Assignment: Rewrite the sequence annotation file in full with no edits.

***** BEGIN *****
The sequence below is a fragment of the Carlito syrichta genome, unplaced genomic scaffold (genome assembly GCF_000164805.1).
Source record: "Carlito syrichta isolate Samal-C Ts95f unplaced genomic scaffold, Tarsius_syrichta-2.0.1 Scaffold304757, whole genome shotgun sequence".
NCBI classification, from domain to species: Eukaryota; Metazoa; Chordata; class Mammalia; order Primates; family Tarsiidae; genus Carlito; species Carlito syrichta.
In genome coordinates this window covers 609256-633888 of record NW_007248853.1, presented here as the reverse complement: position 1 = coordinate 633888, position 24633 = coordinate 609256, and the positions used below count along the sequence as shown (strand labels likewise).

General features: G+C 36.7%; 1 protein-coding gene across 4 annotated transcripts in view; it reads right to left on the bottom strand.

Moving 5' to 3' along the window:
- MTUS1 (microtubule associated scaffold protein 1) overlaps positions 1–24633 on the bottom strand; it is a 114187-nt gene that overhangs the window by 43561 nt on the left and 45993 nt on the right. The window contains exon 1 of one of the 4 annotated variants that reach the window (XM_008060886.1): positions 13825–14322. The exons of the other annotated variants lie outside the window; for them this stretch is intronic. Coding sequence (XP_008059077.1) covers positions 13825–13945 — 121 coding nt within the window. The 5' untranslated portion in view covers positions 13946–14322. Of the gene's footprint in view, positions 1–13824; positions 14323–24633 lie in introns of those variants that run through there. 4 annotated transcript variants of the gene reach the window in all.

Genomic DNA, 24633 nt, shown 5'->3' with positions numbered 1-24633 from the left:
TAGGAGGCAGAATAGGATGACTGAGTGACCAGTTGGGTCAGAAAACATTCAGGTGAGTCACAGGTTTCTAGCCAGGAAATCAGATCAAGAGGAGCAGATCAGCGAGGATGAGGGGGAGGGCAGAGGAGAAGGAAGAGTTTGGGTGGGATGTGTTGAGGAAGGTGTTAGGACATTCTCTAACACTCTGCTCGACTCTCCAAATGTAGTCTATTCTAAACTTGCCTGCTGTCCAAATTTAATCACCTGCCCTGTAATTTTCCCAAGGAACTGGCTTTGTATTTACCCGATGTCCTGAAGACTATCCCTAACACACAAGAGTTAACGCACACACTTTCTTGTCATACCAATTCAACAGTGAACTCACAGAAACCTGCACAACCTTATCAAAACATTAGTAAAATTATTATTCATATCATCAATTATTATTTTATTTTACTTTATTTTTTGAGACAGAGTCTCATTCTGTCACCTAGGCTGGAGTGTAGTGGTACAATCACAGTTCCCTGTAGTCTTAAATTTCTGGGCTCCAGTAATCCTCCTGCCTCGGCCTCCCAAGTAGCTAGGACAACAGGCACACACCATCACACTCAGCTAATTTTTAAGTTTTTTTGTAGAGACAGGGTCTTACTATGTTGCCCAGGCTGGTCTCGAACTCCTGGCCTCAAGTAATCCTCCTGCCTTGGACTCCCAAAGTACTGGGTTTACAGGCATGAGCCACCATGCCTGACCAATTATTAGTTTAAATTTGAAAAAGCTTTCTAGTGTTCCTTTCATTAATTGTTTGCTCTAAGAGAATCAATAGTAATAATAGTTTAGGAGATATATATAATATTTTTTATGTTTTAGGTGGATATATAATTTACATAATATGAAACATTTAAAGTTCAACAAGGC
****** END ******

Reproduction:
The sequence below is a fragment of the Carlito syrichta genome, unplaced genomic scaffold (genome assembly GCF_000164805.1).
Source record: "Carlito syrichta isolate Samal-C Ts95f unplaced genomic scaffold, Tarsius_syrichta-2.0.1 Scaffold304757, whole genome shotgun sequence".
NCBI classification, from domain to species: Eukaryota; Metazoa; Chordata; class Mammalia; order Primates; family Tarsiidae; genus Carlito; species Carlito syrichta.
In genome coordinates this window covers 609256-633888 of record NW_007248853.1, presented here as the reverse complement: position 1 = coordinate 633888, position 24633 = coordinate 609256, and the positions used below count along the sequence as shown (strand labels likewise).

General features: G+C 36.7%; 1 protein-coding gene across 4 annotated transcripts in view; it reads right to left on the bottom strand.

Moving 5' to 3' along the window:
- MTUS1 (microtubule associated scaffold protein 1) overlaps positions 1–24633 on the bottom strand; it is a 114187-nt gene that overhangs the window by 43561 nt on the left and 45993 nt on the right. The window contains exon 1 of one of the 4 annotated variants that reach the window (XM_008060886.1): positions 13825–14322. The exons of the other annotated variants lie outside the window; for them this stretch is intronic. Coding sequence (XP_008059077.1) covers positions 13825–13945 — 121 coding nt within the window. The 5' untranslated portion in view covers positions 13946–14322. Of the gene's footprint in view, positions 1–13824; positions 14323–24633 lie in introns of those variants that run through there. 4 annotated transcript variants of the gene reach the window in all.

Genomic DNA, 24633 nt, shown 5'->3' with positions numbered 1-24633 from the left:
TAGGAGGCAGAATAGGATGACTGAGTGACCAGTTGGGTCAGAAAACATTCAGGTGAGTCACAGGTTTCTAGCCAGGAAATCAGATCAAGAGGAGCAGATCAGCGAGGATGAGGGGGAGGGCAGAGGAGAAGGAAGAGTTTGGGTGGGATGTGTTGAGGAAGGTGTTAGGACATTCTCTAACACTCTGCTCGACTCTCCAAATGTAGTCTATTCTAAACTTGCCTGCTGTCCAAATTTAATCACCTGCCCTGTAATTTTCCCAAGGAACTGGCTTTGTATTTACCCGATGTCCTGAAGACTATCCCTAACACACAAGAGTTAACGCACACACTTTCTTGTCATACCAATTCAACAGTGAACTCACAGAAACCTGCACAACCTTATCAAAACATTAGTAAAATTATTATTCATATCATCAATTATTATTTTATTTTACTTTATTTTTTGAGACAGAGTCTCATTCTGTCACCTAGGCTGGAGTGTAGTGGTACAATCACAGTTCCCTGTAGTCTTAAATTTCTGGGCTCCAGTAATCCTCCTGCCTCGGCCTCCCAAGTAGCTAGGACAACAGGCACACACCATCACACTCAGCTAATTTTTAAGTTTTTTTGTAGAGACAGGGTCTTACTATGTTGCCCAGGCTGGTCTCGAACTCCTGGCCTCAAGTAATCCTCCTGCCTTGGACTCCCAAAGTACTGGGTTTACAGGCATGAGCCACCATGCCTGACCAATTATTAGTTTAAATTTGAAAAAGCTTTCTAGTGTTCCTTTCATTAATTGTTTGCTCTAAGAGAATCAATAGTAATAATAGTTTAGGAGATATATATAATATTTTTTATGTTTTAGGTGGATATATAATTTACATAATATGAAACATTTAAAGTTCAACAAGGC